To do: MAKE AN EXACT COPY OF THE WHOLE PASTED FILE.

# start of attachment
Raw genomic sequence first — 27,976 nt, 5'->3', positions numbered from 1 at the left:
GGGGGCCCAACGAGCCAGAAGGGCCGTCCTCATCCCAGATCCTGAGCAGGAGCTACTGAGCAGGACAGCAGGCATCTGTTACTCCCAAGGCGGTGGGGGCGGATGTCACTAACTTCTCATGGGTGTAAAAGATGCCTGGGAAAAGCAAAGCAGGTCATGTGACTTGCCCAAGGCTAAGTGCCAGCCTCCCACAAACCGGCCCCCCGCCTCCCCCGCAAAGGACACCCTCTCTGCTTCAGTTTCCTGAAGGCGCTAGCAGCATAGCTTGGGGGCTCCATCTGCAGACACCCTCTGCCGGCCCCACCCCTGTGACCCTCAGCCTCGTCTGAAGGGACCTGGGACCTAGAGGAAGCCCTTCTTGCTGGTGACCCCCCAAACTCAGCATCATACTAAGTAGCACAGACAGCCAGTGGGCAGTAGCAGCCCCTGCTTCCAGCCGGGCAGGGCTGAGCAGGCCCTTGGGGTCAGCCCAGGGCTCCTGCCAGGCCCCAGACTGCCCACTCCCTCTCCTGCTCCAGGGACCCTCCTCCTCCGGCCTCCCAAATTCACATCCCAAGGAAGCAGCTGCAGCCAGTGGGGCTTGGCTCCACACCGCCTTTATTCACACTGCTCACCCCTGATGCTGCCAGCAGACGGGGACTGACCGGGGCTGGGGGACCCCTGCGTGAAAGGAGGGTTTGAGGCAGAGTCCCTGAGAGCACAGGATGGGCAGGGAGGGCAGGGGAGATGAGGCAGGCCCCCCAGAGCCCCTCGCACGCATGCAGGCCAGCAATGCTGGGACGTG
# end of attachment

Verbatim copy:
Raw genomic sequence first — 27,976 nt, 5'->3', positions numbered from 1 at the left:
GGGGGCCCAACGAGCCAGAAGGGCCGTCCTCATCCCAGATCCTGAGCAGGAGCTACTGAGCAGGACAGCAGGCATCTGTTACTCCCAAGGCGGTGGGGGCGGATGTCACTAACTTCTCATGGGTGTAAAAGATGCCTGGGAAAAGCAAAGCAGGTCATGTGACTTGCCCAAGGCTAAGTGCCAGCCTCCCACAAACCGGCCCCCCGCCTCCCCCGCAAAGGACACCCTCTCTGCTTCAGTTTCCTGAAGGCGCTAGCAGCATAGCTTGGGGGCTCCATCTGCAGACACCCTCTGCCGGCCCCACCCCTGTGACCCTCAGCCTCGTCTGAAGGGACCTGGGACCTAGAGGAAGCCCTTCTTGCTGGTGACCCCCCAAACTCAGCATCATACTAAGTAGCACAGACAGCCAGTGGGCAGTAGCAGCCCCTGCTTCCAGCCGGGCAGGGCTGAGCAGGCCCTTGGGGTCAGCCCAGGGCTCCTGCCAGGCCCCAGACTGCCCACTCCCTCTCCTGCTCCAGGGACCCTCCTCCTCCGGCCTCCCAAATTCACATCCCAAGGAAGCAGCTGCAGCCAGTGGGGCTTGGCTCCACACCGCCTTTATTCACACTGCTCACCCCTGATGCTGCCAGCAGACGGGGACTGACCGGGGCTGGGGGACCCCTGCGTGAAAGGAGGGTTTGAGGCAGAGTCCCTGAGAGCACAGGATGGGCAGGGAGGGCAGGGGAGATGAGGCAGGCCCCCCAGAGCCCCTCGCACGCATGCAGGCCAGCAATGCTGGGACGTG